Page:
Group behavior is mandatory and discretionary. Mandatory behavior is a key aspect of groups; hence, the influence of group members is through results or incentives. The core group values determine discretionary behavior. Social identity of group members greatly determines the fair process employed. In the case, trade unions view greatly influence opinions of employees (Rawls 92). Trade unions support continuous increase in the minimum wage, due to the worsening economic environment of Ontario. The society supports this view because majority of members are employees.

Baker v. Canada

The case illustrates administrative law based on to make sufficient decisions. Five issues determine fairness duty (Garner 618). The first factor entails decision type. In our study case, the decision is used to solve minimum wage dispute between business leaders and workers. Effective solution illustrates fairness. The second factor is the significance of the interest under discussion. Economic wellbeing of workers in Ontario is crucial. That is the reason the Premier publicly stuck by his decision of giving employees a rate of $10.25 per hour. The $10.25 compensation level for workers is adequate. The third factor is statutory requirements for fair decisions.

Decisions are fair if dissenting individuals or groups have enough appeal avenues (Lind 220). Government decisions in Ontario are, usually, subjected to criticism and appeal; hence, the procedure is considered fair. The fourth factor entails appropriate expectations. Decision process must be adequately protected; this leads to favorable results for all stakeholders. Fifth factor is that decision makers should access several choices of procedures and processes. The selection of the procedure with the highest benefit or expectation levels ensured fairness (Garner 620).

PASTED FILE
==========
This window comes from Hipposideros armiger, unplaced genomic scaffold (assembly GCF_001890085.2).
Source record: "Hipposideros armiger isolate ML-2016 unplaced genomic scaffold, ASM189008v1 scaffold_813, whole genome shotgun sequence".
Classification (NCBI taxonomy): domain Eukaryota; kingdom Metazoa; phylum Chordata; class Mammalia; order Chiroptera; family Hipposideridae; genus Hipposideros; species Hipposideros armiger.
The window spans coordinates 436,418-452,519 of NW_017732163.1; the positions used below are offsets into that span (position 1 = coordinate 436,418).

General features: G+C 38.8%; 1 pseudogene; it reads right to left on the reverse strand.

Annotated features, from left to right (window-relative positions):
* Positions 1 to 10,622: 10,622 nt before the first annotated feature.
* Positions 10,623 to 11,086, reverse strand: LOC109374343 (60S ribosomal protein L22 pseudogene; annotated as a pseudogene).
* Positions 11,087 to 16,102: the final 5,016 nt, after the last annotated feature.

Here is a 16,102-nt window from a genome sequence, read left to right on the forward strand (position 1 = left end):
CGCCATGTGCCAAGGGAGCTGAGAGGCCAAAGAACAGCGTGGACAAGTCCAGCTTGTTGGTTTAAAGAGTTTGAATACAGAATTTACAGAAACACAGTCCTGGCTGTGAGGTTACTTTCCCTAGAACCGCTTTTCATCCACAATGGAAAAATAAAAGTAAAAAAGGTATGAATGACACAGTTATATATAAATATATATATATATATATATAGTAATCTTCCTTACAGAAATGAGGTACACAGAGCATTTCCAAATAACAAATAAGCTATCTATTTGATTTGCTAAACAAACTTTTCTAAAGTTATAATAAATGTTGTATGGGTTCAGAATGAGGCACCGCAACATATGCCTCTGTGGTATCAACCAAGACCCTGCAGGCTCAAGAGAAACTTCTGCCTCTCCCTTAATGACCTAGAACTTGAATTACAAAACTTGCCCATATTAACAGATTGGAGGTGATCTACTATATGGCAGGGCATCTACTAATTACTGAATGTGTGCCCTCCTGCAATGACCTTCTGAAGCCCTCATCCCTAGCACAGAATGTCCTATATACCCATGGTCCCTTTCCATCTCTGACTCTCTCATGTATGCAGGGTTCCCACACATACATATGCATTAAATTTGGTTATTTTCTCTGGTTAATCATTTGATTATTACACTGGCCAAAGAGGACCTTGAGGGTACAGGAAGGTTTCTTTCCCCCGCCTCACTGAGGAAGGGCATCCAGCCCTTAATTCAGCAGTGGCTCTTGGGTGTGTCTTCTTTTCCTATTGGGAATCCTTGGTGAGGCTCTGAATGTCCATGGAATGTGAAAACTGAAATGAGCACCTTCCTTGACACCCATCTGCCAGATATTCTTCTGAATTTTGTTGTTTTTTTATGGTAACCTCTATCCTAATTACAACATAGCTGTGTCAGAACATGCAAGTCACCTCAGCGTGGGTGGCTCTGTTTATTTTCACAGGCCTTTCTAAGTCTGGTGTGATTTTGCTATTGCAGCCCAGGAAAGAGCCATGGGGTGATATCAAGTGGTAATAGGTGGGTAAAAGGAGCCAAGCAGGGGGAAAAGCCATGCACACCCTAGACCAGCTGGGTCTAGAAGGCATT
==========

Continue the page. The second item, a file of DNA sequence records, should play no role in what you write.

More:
Procedural justice does not apply to all government decisions. They, usually, apply to decisions that negatively affect interests of individuals or corporations (Lind 216). For example, the continuous increase of minimum wage negatively affects profitability of employers due to worsening economic conditions of Ontario. Procedural fairness is also applicable when individual or organizations possess legitimate expectations. It protects legal rights and expectations (Lind 219).

In the case, employees in Ontario have legitimate expectations of minimum wage increments. The leadership of the government should not ignore this right and expectation. The concept of procedural fairness positively affects the legislative process of the government. The concerns of procedural fairness illustrate the due process issue, or natural justice concept (Garner 606). Natural justice, usually, binds private and public organizations. Due process mainly applies to state agencies.

Works Cited

Garner, James. “Administrative Law,” The Yale Law Journal, 70: 597–627. 2004. Print.

Lind, Edgar. The social psychology of procedural justice. New York: Plenum Press. 2008. Print.

Rawls, Antonio. Theory of Justice. Oxford: Oxford University Press. 2012. Print.

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"Administrative Law and Procedural Fairness in Ontario." OctoStudy, 23 Mar. 2022, octostudy.com/administrative-law-and-procedural-fairness-in-ontario/.

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OctoStudy. "Administrative Law and Procedural Fairness in Ontario." March 23, 2022. https://octostudy.com/administrative-law-and-procedural-fairness-in-ontario/.


OctoStudy. 2022. "Administrative Law and Procedural Fairness in Ontario." March 23, 2022. https://octostudy.com/administrative-law-and-procedural-fairness-in-ontario/.


OctoStudy. (2022) 'Administrative Law and Procedural Fairness in Ontario'. 23 March.